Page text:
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Fringe Online 2020

A Separate Peace

Producer Curtain Call, Co-producer Platform Presents, Co-producer Apples & Oranges Arts, Partner Shubert Organization, Sponsors SHURE, Zoom Charity The Felix Project

Genre: Absurd Theatre, Adaptation, Comedy, Contemporary, Experimental, Online Theatre, Short Plays, Theatre

Venue: Several Rooms in the UK

Festival: ,

Low Down

Directed by Sam Yates Video Designer Andrzej Goulding, Sound Designer Sam Glossop , Costume Designer Amelia Sierevogel, Lighting Designer Nat Green, Tech Designer Tim Kashani, Stage Manager Georgia Bird, Production Manager Kate West, Deputy Stage Manager Kim Battistini, PR Kevin Wilson PR

Producer Curtain Call, Co-producer Platform Presents, Co-producer Apples & Oranges Arts, Partner Shubert Organization, Sponsors SHURE, Zoom Charity The Felix Project


Ed Stoppard was scheduled to be appearing in Tom Stoppard’s Leopoldsdtadt in the West End till June 13th. None could have predicted he’d feature as Matron in a far earlier Stoppard work on May 2nd. It’s…. Stoppardian.

It’s also a tribute to the innovation and resilience of theatre that a complete team assemble virtually in Lockdown to produce a 35-minute play live-zoomed in from five actors and even more creatives.

It’s easy to see Tom Stoppard’s award-wining radio drama Albert’s Bridge from 1967, in this early work, A Separate Peace (1964),

Albert’s Bridge follows a philosophy student who opts to spend a life painting a suspension bridge from one end to the other and back; so as you reach the end, the beginning needs painting. Whilst this feeds Stoppardian obsessions, not to mention Rosencrantz and Guildenstern calling ‘heads’ it’s a work proclaiming its prototype in this earlier work for television – before Stoppard had written anything more than theatre reviews in Bristol. Only the young can afford to be alone Larkin reminds us. Stoppard’s early characters whatever their age often wanted to be.

A Separate Peace is slighter and certainly gentler than Albert’s Bridge. A private nursing home’s running and even staff’s peace is disrupted at 2am by the arrival of John Brown. The only spoiler is it turns out apparently to be his name. And he’s been here before, as we find out.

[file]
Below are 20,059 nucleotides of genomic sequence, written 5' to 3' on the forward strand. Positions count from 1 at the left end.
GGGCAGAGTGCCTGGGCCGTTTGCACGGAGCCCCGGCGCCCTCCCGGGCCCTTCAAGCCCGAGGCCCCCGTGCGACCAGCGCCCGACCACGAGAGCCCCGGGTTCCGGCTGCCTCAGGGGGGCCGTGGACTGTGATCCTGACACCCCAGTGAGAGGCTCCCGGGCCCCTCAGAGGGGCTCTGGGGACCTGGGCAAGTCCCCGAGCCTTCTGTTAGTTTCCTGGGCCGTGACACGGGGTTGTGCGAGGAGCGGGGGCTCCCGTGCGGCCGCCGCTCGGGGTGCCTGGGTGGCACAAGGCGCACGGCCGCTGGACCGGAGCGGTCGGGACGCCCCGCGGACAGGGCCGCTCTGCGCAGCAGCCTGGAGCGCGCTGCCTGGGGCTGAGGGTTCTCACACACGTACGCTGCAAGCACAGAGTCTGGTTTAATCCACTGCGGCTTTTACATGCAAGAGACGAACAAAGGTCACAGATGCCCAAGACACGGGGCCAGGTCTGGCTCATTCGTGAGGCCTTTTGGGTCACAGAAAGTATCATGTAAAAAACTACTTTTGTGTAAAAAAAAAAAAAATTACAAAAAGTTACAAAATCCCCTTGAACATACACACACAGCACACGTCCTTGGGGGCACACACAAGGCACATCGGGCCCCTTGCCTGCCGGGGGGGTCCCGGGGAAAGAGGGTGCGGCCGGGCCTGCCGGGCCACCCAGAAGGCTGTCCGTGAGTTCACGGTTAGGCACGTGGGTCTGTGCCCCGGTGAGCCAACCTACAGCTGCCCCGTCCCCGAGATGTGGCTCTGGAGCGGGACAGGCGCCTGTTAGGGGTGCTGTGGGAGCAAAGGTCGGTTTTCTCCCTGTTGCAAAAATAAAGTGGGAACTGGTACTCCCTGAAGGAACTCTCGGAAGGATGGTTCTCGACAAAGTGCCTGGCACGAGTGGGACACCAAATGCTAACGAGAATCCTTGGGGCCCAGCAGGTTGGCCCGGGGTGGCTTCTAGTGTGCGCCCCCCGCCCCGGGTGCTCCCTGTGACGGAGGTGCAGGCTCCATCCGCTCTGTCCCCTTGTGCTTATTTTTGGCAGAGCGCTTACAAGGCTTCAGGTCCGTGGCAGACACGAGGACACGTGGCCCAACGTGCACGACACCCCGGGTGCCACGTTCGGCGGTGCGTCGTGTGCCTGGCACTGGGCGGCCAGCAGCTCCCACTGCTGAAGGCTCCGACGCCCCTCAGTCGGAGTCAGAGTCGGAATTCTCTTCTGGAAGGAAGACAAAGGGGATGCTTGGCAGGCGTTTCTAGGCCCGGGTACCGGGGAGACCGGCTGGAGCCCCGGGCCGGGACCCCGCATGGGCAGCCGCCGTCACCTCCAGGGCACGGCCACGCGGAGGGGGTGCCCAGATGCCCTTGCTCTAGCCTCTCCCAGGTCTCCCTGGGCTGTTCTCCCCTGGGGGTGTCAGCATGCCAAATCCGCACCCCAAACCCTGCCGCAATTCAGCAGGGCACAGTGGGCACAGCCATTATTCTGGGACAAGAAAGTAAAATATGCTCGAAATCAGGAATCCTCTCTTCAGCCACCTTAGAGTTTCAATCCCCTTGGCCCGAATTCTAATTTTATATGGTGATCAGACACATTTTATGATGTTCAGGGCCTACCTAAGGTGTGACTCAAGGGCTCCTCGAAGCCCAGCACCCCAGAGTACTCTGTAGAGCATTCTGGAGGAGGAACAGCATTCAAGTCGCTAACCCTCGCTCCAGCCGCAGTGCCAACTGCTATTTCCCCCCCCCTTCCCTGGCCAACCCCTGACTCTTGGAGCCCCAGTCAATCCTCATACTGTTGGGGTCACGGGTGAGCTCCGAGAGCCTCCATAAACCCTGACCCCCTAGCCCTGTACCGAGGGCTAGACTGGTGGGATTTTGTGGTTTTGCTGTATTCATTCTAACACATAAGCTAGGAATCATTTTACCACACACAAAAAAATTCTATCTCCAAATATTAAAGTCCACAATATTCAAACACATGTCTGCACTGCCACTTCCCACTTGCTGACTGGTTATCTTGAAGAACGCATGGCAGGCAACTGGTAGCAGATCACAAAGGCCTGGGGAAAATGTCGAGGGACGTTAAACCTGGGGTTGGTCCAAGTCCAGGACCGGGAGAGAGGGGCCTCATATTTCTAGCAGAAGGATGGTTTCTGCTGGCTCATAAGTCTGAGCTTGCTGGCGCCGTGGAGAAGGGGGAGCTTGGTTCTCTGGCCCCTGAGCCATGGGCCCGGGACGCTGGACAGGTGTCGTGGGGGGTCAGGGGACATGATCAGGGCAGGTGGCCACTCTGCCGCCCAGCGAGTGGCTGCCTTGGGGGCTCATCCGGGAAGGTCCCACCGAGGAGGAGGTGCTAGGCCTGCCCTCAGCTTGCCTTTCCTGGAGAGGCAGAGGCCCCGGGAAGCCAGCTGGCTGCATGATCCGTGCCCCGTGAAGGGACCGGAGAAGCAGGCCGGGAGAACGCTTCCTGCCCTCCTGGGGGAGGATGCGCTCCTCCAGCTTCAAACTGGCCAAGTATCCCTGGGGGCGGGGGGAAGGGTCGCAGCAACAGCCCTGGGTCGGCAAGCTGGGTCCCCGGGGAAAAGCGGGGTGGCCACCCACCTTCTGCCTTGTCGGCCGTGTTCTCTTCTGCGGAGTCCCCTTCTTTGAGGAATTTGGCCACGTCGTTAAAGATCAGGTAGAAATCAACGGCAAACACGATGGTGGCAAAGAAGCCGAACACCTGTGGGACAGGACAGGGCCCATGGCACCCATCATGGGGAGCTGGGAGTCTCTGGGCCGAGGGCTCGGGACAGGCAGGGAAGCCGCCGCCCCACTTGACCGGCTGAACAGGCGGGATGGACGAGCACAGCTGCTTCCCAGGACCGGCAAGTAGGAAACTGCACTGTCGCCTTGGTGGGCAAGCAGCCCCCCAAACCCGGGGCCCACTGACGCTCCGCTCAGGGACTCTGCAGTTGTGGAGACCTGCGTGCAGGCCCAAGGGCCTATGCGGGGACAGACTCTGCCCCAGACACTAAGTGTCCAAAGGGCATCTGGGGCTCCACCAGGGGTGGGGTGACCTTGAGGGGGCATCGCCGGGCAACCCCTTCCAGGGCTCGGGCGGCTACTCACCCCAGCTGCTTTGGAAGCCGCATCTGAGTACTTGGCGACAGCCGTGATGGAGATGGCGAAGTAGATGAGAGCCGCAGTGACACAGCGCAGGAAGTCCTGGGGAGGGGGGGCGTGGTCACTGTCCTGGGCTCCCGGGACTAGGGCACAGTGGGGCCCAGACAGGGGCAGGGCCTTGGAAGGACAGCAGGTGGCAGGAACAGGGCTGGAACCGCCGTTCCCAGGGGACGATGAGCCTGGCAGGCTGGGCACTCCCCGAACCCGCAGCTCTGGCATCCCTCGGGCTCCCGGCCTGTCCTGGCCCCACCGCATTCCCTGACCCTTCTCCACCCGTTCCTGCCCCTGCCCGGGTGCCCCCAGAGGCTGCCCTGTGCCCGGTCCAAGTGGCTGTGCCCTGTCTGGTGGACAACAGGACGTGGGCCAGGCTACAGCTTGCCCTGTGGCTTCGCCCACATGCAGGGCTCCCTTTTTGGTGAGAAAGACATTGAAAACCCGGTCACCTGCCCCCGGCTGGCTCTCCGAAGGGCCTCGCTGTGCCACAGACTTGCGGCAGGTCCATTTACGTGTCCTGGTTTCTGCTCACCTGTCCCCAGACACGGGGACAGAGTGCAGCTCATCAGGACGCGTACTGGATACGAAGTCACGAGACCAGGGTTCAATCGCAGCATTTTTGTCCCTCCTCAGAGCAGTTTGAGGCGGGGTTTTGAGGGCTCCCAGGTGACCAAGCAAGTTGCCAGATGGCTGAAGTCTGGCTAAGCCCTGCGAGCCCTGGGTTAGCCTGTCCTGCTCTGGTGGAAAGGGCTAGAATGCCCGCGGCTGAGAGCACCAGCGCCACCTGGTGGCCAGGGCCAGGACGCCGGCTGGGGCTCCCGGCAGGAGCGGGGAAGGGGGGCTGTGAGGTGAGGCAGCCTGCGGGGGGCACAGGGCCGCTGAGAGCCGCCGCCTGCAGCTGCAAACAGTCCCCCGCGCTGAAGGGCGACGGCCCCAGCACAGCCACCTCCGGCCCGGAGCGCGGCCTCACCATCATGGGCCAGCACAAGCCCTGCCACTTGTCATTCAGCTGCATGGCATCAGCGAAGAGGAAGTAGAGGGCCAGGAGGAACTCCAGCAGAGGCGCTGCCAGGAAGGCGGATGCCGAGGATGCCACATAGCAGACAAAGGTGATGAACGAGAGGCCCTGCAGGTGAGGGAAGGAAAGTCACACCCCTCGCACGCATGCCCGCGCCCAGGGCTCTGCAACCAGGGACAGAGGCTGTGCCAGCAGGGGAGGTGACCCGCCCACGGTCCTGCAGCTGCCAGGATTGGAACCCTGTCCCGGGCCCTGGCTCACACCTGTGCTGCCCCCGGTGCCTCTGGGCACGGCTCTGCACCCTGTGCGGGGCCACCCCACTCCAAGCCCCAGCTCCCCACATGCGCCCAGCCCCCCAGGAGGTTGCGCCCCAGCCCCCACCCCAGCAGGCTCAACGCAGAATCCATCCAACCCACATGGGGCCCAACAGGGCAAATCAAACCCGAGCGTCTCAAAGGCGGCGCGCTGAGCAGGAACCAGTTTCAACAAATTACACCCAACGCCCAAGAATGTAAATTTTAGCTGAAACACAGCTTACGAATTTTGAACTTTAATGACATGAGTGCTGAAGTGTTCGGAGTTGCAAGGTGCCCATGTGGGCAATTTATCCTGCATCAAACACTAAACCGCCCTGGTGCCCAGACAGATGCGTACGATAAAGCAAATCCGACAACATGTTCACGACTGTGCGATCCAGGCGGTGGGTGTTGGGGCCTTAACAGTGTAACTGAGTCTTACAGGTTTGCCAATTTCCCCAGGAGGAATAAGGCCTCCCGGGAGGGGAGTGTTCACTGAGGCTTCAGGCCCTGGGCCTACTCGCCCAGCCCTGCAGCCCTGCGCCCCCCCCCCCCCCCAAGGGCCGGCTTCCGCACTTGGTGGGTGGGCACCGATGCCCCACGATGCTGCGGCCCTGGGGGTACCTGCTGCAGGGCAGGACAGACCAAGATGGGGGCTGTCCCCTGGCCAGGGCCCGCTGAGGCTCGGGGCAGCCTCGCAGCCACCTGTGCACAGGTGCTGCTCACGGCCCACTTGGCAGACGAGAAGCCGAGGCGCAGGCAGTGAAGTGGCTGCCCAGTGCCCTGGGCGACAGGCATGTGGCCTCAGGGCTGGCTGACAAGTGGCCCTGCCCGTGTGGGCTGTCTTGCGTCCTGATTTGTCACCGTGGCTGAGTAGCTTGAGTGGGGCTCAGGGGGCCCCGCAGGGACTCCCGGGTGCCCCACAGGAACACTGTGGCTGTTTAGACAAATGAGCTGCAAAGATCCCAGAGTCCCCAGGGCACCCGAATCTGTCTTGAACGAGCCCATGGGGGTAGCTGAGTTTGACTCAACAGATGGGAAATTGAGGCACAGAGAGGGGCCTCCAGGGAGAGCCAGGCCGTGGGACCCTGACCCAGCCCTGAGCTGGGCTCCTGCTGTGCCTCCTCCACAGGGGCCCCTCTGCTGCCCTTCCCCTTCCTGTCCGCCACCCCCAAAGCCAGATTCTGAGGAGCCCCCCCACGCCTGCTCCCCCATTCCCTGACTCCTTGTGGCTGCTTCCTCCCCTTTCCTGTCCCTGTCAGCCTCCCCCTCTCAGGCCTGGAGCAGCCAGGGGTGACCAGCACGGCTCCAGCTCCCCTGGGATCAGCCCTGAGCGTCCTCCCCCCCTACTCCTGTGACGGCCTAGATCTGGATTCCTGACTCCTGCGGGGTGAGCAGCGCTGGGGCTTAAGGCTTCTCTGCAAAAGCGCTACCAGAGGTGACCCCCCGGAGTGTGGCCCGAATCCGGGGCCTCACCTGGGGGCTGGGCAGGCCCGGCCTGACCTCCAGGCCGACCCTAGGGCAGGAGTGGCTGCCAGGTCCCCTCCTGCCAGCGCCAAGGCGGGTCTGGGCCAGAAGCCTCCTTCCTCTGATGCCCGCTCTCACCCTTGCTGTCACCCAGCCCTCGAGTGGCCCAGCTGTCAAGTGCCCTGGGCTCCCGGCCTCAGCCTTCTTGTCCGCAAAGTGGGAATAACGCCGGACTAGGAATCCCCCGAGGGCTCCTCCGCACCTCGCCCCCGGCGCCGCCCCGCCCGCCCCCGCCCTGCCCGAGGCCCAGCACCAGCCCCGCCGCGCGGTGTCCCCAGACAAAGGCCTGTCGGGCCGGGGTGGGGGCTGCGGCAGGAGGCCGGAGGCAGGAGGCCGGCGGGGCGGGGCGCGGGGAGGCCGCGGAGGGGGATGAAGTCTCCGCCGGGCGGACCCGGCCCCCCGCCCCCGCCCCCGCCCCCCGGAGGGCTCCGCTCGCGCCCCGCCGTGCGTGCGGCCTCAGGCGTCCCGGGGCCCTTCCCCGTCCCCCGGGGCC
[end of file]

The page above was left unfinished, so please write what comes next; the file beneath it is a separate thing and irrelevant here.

David Morrissey – last seen as Mark Antony in the Bridge’s Julius Caesar – exudes an almost valedictory warmth as Brown. He can easily pay for his room with a suitcase of cash… but is perfectly healthy.

He first rustles up the on-duty Nurse Maggie Service (Call The Midwife) who sadly has least to do in this 34-minute work than feel perplexed and overborne by charm. Calling the doctor – Denise Gough no less (Oliviers for People, Places and Things and Angels in America), doesn’t help as the over-tired medic doesn’t like being roused. With half-awake bafflement to overcome, a healthy man takes his bed in a care home for the old. Gough bites into her phone; you can see her desperate to pluck out the heart of Brown’s mystery.

Five actors, never all at once, follow four, sometimes three Zoom squares as they appear and vanish cleanly.

And Brown’s so charming. All he wants is to get away from the world. Giving nothing away, except very gradually, he’s befriended by warm-hearted Nurse Maggie Coates – Jenna Coleman (last seen in Doctor Who), who in spite of herself rather falls for Morrissey’s gentle, beautifully-modulated Brown.

Coleman’s alert to everything Coates’ role suggests and reluctantly obeys her duty to report back. When she asks Brown his age and he says disarmingly ‘twice yours’ she replies ‘twenty two’ warmly and invitingly. Trying to pin Brown down she nevertheless spontaneously gives of herself.

It’s an interestingly conflicted role, played by Coleman with a melt of hard-bitten practical sense. When she tells Brown he’s attractive, brings Brown flowers after he’s decorated a whole room – a pastoral mural gradually apparatus – behind Morrissey, you feel a small gush of romance: it’s rare in Stoppard. The only jar here is textual editing ‘for free’ an update for ‘free’ though clearly this isn’t set in 1964.

Gough’ Doctor and Ed Stoppard’s Matron, here follow a separate thread discussing how even the psychiatrist is charmed. Their desperately comic, attempts to crack the riddle of Brown’s disarmingly being what he says he is.

Morrissey further humanizes and warms Brown; Stoppard indeed gives the character gentleness and reflective eddies as he recalls his happiness: four years a POW. Coleman’s the kind of nurse one dreams of in these distracted times, a rather thin carapace giving on to great privately expressed warmth. Stoppard’s avuncular Matron, Service’s baffled but sympathetic Nurse and Gough’s stressed Doctor teasing out existentialism from a register: they all suggest a health service whose plight with our own lies well beyond this play’s confines; and inform it very differently now.

Directed by Sam Yates Video Designer Andrzej Goulding who manages a mica-white vanishing of all backgrounds save a creeping pastoral behind Morrissey, Sound Designer Sam Glossop with a twinge of unease, Costume Designer Amelia Sierevogel garbs everyone brightly in black with a twist of a hat for Morrissey, Lighting Designer’s Nat Green, and Tech Designer Tim Kashani.

Stoppard here first poses his existential question about how our society slides along lines of Max Weber’s Protestant Work Ethic: why do we feel so uncomfortable about people who want to do nothing – even when they can afford it? By removing capital from the equation, Stoppard here in its purest form and in Albert’s Bridge, looks at society’s phantom limb ethic. Even when it’s gone it aches, and it aches to have someone opting out.

A Separate Peace will raise money for stage technicians and creatives forced out of work by COVID-19, as well as The Felix Project food charity.